"Cassie, I can't drop you off, so take the bus. Emma, you need to tell the nanny to get here early, you can't cook at all. Cassie, get well tomorrow." And with her sharp words she walked out. Cassie looked like she was about to puke.
"God Em, my senses are coming back.....uh......uh.....never cook again!" She grabbed her bag and ran out the door.
I ran over to the phone and called the nanny. "Hi, Miss K, we won't need you today. My auntie has made a surprise visit and she's going to help me become a chef. Thanks." I put down the phone. Yeah, right. Auntie Indiah was just as busy as her mum. She was a chef and taught at a chef school. I just wanted to be home alone.
The microwave let me know it was twelve o' clock. I decided to make pancakes, (your home alone, just turned thirteen, of course you're going to eat what you want, you're a teenager).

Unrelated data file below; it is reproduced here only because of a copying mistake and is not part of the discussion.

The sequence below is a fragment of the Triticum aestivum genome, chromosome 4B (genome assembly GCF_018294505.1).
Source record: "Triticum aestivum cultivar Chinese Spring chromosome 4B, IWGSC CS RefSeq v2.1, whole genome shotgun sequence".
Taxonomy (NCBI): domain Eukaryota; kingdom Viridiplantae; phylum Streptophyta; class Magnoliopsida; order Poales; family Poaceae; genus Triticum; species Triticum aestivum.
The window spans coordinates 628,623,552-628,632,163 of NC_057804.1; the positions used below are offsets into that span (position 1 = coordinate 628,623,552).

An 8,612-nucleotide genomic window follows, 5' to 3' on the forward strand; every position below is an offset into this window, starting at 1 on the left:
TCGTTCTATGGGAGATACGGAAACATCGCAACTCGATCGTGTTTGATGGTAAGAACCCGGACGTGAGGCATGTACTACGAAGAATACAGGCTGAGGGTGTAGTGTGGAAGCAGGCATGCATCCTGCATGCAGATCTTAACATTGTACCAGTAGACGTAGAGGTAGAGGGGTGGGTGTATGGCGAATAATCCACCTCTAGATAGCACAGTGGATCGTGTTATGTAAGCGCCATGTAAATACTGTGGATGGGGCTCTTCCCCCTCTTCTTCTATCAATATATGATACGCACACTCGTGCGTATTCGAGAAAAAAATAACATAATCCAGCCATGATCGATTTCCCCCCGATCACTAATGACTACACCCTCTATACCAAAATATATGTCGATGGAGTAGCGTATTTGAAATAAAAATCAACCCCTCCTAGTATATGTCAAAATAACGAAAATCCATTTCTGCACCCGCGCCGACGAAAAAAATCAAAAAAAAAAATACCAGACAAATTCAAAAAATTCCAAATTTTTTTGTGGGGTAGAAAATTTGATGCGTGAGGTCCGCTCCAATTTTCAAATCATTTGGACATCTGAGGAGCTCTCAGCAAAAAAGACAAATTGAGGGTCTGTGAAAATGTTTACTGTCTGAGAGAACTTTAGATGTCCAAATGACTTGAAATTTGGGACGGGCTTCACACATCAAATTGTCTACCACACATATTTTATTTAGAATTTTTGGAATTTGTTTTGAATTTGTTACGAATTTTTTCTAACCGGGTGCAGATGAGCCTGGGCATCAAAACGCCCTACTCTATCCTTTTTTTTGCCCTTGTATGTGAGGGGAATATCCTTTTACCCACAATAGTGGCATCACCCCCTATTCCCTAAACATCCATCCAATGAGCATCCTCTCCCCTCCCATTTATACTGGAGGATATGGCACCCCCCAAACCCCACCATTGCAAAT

The phone rang.
"Hey Emma, it's Miss K, can I speak to your auntie about when I should come over to clean?"
"Sorry Miss K, she's just gone to the bathroom..."
"That's okay, I can wait a few minutes."
"To take a bath. I gotta go, I'm cooking special pancakes for lunch. See you tomorrow."
I hung up and wrote on the notepad by the fridge,
If Miss K comes to the door, recite this: Auntie fell asleep on the couch
then went back to cooking.
***For a limited time only, order a pizza and win a trip to America to go to cooking school. 092-***
I picked up the phone and dialed the number, it clicked over.
"Hello, Downunder Pizzas."
"Hello, I'd like to order a pizza please."
"What kind miss?"
"Your pizza miss."
"Excuse me, are you home alone?"
"No, my auntie is in the study"
"Okay. Here is the form to sign for the competition."